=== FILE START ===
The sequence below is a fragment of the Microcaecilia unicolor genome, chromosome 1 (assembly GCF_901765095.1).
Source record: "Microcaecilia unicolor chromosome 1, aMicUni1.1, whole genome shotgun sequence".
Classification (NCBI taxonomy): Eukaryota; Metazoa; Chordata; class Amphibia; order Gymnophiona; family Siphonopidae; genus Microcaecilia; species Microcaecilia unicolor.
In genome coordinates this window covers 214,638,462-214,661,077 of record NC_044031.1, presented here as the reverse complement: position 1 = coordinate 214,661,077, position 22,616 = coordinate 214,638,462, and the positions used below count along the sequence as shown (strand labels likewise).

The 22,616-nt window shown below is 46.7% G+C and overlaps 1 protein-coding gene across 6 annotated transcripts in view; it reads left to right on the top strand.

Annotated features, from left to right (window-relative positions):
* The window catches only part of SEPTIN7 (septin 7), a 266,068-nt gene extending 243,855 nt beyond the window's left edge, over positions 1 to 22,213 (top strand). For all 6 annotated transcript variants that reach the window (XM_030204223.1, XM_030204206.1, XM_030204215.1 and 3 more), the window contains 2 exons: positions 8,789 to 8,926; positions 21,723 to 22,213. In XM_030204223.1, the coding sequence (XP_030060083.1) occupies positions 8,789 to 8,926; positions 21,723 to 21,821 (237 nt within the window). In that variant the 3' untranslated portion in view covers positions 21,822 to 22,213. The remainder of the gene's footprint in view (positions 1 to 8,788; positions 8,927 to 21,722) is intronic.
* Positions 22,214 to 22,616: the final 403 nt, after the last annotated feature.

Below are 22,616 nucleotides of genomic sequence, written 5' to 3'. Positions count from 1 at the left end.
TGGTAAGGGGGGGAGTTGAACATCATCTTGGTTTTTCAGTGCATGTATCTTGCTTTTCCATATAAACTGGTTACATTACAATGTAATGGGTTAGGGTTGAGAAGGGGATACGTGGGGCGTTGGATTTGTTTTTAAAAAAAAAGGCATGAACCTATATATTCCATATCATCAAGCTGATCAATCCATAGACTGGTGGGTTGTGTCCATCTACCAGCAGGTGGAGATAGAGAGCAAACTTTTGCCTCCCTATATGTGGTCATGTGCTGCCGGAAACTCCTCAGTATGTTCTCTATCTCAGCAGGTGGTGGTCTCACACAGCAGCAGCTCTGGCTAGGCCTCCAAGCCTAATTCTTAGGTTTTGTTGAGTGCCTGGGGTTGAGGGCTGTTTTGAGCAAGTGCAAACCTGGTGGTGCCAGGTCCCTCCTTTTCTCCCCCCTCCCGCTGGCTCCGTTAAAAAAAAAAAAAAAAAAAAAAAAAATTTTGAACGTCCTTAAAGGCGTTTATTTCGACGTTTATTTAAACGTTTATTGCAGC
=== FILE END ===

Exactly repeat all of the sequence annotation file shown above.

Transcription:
The sequence below is a fragment of the Microcaecilia unicolor genome, chromosome 1 (assembly GCF_901765095.1).
Source record: "Microcaecilia unicolor chromosome 1, aMicUni1.1, whole genome shotgun sequence".
Classification (NCBI taxonomy): Eukaryota; Metazoa; Chordata; class Amphibia; order Gymnophiona; family Siphonopidae; genus Microcaecilia; species Microcaecilia unicolor.
In genome coordinates this window covers 214,638,462-214,661,077 of record NC_044031.1, presented here as the reverse complement: position 1 = coordinate 214,661,077, position 22,616 = coordinate 214,638,462, and the positions used below count along the sequence as shown (strand labels likewise).

The 22,616-nt window shown below is 46.7% G+C and overlaps 1 protein-coding gene across 6 annotated transcripts in view; it reads left to right on the top strand.

Annotated features, from left to right (window-relative positions):
* The window catches only part of SEPTIN7 (septin 7), a 266,068-nt gene extending 243,855 nt beyond the window's left edge, over positions 1 to 22,213 (top strand). For all 6 annotated transcript variants that reach the window (XM_030204223.1, XM_030204206.1, XM_030204215.1 and 3 more), the window contains 2 exons: positions 8,789 to 8,926; positions 21,723 to 22,213. In XM_030204223.1, the coding sequence (XP_030060083.1) occupies positions 8,789 to 8,926; positions 21,723 to 21,821 (237 nt within the window). In that variant the 3' untranslated portion in view covers positions 21,822 to 22,213. The remainder of the gene's footprint in view (positions 1 to 8,788; positions 8,927 to 21,722) is intronic.
* Positions 22,214 to 22,616: the final 403 nt, after the last annotated feature.

Below are 22,616 nucleotides of genomic sequence, written 5' to 3'. Positions count from 1 at the left end.
TGGTAAGGGGGGGAGTTGAACATCATCTTGGTTTTTCAGTGCATGTATCTTGCTTTTCCATATAAACTGGTTACATTACAATGTAATGGGTTAGGGTTGAGAAGGGGATACGTGGGGCGTTGGATTTGTTTTTAAAAAAAAAGGCATGAACCTATATATTCCATATCATCAAGCTGATCAATCCATAGACTGGTGGGTTGTGTCCATCTACCAGCAGGTGGAGATAGAGAGCAAACTTTTGCCTCCCTATATGTGGTCATGTGCTGCCGGAAACTCCTCAGTATGTTCTCTATCTCAGCAGGTGGTGGTCTCACACAGCAGCAGCTCTGGCTAGGCCTCCAAGCCTAATTCTTAGGTTTTGTTGAGTGCCTGGGGTTGAGGGCTGTTTTGAGCAAGTGCAAACCTGGTGGTGCCAGGTCCCTCCTTTTCTCCCCCCTCCCGCTGGCTCCGTTAAAAAAAAAAAAAAAAAAAAAAAAAATTTTGAACGTCCTTAAAGGCGTTTATTTCGACGTTTATTTAAACGTTTATTGCAGC